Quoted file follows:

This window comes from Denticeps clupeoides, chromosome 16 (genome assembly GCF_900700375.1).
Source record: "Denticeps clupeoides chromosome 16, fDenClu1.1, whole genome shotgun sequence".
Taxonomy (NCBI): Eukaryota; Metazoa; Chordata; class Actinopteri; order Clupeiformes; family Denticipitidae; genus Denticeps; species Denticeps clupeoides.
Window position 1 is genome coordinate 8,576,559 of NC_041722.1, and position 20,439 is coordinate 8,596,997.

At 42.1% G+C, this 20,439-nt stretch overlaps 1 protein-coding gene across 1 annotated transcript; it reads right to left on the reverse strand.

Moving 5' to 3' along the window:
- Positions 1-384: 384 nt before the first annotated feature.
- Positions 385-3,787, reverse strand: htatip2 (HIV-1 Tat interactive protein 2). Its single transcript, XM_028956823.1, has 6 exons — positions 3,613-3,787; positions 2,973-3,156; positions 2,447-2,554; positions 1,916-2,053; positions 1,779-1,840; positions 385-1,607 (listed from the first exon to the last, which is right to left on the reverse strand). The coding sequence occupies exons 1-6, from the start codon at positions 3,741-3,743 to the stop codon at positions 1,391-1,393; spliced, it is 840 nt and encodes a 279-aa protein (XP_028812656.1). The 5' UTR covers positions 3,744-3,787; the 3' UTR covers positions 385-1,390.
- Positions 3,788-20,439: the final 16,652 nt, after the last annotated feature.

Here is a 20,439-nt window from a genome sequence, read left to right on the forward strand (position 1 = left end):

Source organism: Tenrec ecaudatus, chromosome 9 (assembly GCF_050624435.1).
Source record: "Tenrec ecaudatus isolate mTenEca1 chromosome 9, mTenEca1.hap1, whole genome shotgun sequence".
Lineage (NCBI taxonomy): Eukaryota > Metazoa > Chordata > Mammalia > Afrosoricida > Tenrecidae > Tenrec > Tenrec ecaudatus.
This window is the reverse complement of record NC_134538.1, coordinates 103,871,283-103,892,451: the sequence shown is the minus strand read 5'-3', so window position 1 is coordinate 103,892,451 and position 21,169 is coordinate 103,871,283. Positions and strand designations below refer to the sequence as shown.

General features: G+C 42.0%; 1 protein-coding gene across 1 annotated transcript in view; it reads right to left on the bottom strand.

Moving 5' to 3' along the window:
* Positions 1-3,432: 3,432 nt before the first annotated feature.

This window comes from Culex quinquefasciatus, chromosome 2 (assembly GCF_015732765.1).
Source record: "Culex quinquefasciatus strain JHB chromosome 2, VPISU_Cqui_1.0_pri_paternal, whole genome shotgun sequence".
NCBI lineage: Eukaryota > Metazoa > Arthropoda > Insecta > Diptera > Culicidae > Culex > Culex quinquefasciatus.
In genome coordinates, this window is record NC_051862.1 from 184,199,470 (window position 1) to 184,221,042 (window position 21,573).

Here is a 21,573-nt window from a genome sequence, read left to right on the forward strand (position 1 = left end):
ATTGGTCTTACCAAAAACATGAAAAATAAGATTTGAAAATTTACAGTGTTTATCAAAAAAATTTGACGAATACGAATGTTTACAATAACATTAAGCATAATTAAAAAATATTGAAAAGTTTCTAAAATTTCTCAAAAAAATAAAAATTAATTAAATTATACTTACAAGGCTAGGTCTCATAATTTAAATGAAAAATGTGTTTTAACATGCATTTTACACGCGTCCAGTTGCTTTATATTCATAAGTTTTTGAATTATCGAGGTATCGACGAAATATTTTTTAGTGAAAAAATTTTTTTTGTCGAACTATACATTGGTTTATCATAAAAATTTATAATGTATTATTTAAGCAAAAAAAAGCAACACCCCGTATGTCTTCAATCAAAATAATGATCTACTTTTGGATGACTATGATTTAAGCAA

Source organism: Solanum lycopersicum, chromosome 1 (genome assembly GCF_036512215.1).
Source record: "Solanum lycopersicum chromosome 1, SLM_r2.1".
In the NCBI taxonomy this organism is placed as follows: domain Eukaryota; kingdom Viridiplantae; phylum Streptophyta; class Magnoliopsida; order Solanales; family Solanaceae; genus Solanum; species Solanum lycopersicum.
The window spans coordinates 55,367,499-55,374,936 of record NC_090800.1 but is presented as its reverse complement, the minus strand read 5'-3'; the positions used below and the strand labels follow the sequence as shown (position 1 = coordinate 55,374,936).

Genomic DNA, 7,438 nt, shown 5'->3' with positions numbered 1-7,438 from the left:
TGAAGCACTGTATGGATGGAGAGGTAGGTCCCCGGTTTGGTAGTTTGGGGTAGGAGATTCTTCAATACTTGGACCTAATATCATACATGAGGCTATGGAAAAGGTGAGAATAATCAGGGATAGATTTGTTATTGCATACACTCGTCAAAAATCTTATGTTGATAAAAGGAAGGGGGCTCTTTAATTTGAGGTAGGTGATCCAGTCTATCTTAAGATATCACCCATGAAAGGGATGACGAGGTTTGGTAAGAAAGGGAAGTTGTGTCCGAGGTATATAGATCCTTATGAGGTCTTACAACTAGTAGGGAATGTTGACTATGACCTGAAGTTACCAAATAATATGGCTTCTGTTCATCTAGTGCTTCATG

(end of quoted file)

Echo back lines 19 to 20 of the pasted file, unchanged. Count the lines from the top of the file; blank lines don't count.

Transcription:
Source record: "Culex quinquefasciatus strain JHB chromosome 2, VPISU_Cqui_1.0_pri_paternal, whole genome shotgun sequence".
NCBI lineage: Eukaryota > Metazoa > Arthropoda > Insecta > Diptera > Culicidae > Culex > Culex quinquefasciatus.